The noble Baroness, Lady Massey of Darwen, said that all that is needed is for the mothers to comply. That reminds me a little of the argument of the ill-fated General Stockwell, who commanded the British intervention in Port Said during the Suez campaign. When challenged on the level of casualties in Port Said, General Stockwell said it was all the fault of the Egyptians who would insist on defending themselves.

The Government here are intruding into some of the most sensitive areas of private life and into some of the strongest personal emotions which become stirred in the whole complicated history of the relations of the sexes. It is an area in which the Government, by rule of thumb, assume they must be right and that everybody has to comply. If only the world were that simple. The Government here are out of their element--and, when I say the Government, I make no political point. We have here, even more than in most other areas of policy, a situation where the Court and Treasury Party is always in office, no matter which political colours it may wear and the Country Party is always in opposition, no matter which political colours it may wear. It is my contention that the Court and Treasury Party here has it fundamentally wrong. It has overrated the limits of its competence and is attempting to tackle matters which it really cannot handle.

We have here a large group of amendments. The first ones to which the noble Lord, Lord Higgins, has spoken put forward a proposal which emanates from the Social Security Select Committee in another place--a two year deferral of the operation of the benefit penalty in order to see whether, in the light of the Minister's achievement, on which I again warmly congratulate her in introducing the maintenance disregard, a carrot might prove rather more effective than a stick. I support that approach with the sole rider that, if we had a rather bigger carrot--and I have an amendment down to that purpose--it might work a little better. If the noble Lord, Lord Higgins, should choose to go beyond probing and press those amendments, we would support them.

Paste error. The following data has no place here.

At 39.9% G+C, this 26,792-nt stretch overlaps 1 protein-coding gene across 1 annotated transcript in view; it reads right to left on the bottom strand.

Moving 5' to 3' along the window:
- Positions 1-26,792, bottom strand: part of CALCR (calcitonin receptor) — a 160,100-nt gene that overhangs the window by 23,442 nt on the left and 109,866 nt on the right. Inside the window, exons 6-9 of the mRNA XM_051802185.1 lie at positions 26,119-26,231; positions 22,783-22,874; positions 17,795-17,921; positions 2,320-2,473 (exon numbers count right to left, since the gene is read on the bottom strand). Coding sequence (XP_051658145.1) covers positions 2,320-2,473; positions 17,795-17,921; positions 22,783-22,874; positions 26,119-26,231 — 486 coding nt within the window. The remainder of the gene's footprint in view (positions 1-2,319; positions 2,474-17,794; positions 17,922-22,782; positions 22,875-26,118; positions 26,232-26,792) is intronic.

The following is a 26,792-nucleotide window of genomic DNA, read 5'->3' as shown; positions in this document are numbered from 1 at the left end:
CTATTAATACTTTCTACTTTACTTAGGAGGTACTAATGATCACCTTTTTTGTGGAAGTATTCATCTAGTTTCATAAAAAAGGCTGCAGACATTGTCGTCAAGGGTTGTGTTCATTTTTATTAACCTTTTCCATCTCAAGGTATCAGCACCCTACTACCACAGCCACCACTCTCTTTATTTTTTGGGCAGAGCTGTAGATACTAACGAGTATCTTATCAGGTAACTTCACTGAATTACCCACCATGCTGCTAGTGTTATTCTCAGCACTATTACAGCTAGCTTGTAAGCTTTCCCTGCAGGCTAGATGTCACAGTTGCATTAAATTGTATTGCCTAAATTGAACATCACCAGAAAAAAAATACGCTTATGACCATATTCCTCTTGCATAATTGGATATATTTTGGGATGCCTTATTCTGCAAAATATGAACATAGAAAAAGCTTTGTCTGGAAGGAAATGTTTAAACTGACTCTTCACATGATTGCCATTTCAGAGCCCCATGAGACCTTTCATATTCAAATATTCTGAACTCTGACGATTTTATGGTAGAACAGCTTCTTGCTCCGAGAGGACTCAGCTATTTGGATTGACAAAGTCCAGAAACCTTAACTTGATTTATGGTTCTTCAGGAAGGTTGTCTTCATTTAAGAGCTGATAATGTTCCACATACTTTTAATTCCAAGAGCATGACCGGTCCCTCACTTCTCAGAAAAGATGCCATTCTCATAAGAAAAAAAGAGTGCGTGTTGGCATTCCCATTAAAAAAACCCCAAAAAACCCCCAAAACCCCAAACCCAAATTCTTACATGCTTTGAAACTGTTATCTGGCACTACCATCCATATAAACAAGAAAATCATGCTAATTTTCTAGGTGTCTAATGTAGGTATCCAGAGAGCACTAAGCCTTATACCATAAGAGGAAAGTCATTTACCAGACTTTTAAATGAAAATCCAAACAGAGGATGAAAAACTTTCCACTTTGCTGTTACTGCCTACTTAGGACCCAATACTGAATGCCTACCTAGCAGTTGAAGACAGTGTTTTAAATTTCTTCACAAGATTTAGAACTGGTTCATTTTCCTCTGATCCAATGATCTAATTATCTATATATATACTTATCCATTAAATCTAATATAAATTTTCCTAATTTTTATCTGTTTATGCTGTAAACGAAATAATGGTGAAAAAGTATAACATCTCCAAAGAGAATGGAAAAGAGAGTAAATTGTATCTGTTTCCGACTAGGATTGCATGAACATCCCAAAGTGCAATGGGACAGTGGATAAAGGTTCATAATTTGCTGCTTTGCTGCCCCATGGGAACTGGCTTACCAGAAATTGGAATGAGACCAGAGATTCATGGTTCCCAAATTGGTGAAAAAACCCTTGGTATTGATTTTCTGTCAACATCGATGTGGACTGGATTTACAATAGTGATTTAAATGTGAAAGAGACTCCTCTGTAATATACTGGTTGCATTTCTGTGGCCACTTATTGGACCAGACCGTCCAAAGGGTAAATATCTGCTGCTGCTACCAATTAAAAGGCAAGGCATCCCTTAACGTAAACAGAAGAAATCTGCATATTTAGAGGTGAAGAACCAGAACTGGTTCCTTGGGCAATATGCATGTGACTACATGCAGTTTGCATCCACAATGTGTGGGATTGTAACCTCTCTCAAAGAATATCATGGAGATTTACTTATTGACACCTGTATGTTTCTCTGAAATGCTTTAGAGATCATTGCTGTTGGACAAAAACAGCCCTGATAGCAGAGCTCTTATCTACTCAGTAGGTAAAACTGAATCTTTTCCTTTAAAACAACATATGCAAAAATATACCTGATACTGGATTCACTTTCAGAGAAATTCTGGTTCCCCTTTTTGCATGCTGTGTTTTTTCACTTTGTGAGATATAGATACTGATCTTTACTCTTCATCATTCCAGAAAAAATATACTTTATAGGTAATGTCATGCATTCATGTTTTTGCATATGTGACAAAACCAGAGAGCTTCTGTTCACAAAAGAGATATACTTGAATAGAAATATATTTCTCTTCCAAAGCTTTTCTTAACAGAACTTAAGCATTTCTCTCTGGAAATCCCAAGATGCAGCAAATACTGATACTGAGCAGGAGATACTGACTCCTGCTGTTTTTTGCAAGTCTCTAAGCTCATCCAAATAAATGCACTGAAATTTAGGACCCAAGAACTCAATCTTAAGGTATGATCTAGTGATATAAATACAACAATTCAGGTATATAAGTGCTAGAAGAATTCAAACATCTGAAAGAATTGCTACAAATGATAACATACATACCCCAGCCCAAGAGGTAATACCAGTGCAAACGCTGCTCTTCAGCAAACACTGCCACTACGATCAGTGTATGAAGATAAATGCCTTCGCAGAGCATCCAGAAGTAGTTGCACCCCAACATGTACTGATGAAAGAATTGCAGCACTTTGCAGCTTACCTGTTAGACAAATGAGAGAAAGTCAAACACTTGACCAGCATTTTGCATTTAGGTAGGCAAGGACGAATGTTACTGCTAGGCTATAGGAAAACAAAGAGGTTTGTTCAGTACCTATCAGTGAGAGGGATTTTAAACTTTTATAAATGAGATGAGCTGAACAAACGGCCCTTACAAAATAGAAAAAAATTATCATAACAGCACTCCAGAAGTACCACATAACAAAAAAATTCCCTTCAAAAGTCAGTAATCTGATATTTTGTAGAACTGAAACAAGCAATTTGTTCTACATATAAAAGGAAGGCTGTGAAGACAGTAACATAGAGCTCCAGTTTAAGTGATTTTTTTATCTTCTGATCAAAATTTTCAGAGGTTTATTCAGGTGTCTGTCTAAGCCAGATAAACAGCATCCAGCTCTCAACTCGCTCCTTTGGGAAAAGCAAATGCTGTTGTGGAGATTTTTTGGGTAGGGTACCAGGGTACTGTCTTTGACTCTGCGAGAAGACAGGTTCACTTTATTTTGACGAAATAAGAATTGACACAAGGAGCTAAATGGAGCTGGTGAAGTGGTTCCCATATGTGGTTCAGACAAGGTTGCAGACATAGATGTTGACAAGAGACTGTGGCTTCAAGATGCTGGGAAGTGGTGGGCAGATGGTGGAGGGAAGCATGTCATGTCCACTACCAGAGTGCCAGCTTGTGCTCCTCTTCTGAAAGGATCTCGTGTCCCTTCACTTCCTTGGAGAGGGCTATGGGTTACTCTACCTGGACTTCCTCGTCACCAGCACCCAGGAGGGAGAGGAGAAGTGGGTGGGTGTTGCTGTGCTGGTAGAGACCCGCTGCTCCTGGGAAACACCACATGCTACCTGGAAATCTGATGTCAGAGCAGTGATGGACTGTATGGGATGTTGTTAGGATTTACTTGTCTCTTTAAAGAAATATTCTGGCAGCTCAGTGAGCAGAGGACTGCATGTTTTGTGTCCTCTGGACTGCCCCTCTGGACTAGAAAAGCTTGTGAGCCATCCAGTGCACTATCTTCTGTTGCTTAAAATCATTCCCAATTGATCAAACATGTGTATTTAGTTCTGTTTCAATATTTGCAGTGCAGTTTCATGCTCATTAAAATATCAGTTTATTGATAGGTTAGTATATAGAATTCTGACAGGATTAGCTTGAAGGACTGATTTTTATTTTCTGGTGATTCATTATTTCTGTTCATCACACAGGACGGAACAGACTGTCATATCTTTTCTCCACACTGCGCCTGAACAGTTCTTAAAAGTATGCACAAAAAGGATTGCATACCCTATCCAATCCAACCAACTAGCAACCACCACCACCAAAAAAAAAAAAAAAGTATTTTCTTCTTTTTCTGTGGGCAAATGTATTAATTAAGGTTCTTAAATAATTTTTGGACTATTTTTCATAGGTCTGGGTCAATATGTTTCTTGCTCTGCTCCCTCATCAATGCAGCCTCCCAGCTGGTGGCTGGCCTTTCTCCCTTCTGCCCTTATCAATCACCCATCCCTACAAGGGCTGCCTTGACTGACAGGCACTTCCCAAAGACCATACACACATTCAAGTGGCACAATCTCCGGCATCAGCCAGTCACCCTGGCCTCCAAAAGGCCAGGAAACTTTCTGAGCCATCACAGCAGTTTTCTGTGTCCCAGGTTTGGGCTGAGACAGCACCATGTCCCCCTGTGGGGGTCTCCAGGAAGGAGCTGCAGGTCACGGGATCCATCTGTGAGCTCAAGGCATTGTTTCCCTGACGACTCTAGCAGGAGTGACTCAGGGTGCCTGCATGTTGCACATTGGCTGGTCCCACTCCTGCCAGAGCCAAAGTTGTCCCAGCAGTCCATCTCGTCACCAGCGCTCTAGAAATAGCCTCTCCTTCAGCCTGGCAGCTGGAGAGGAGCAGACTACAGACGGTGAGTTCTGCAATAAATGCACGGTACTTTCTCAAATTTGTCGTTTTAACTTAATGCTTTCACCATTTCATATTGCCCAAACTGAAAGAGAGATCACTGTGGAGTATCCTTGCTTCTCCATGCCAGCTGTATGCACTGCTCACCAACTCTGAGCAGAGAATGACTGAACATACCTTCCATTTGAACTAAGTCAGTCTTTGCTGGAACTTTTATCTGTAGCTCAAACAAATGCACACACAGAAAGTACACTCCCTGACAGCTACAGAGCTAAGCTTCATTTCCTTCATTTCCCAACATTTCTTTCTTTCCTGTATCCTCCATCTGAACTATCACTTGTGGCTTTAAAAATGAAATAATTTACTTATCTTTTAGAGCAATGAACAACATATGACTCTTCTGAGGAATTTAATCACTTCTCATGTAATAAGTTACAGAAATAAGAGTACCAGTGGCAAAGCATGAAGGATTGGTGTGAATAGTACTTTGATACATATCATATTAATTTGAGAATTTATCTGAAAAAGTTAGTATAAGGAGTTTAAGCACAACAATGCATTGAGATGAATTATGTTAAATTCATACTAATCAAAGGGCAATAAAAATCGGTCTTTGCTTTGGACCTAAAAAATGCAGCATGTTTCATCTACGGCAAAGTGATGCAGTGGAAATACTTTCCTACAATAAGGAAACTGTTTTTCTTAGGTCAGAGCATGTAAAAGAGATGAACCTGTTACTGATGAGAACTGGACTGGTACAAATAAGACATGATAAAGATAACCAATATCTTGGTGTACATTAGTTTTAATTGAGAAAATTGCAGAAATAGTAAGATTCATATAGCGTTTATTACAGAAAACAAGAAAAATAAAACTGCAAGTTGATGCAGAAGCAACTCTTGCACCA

With regard to the other group--the noble Lord, Lord Higgins, and we have down identical amendments. That is a waste of paper that I think we should not repeat. The amendments seek to go back to the level of deductions which were originally introduced in 1991 and to go back once more to the duration of deductions. The new one is for three years and may be renewed ad infinitum. In the briefings from the CAB, we have one which had been running since 1994--five years--before the parent with care discovered what it was all about. She supposed that it was for poll tax arrears. That is the danger of an indefinite provision.

Here, too, we are of one mind and, whichever of our amendments goes forward, we would support it. My ambitions go further. I want, as I have wanted since 1991, to abolish the benefit penalty altogether. I have

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three reasons for wishing to do that. First, it is draconian; secondly, it is outside the area of the Government's competence and, thirdly, it is ineffective or--and in my view this is equally bad--effective in the wrong cases.

Whenever one discusses any of these policies designed to deter people, like the use of prescription charges to deter people from claiming unnecessary prescriptions, it is always the wrong people who are deterred. The genuinely ill are deterred and the hypochondriacs are not deterred by anything. So, if the penalty is producing compliance--I hope the Minister may enlighten us a little more on the extent to which it is--then we have no reason to suppose that it is producing compliance in those cases where it ought to be producing compliance. We know it is producing compliance in a number of cases where, for the mother's own safety, there ought not to be compliance.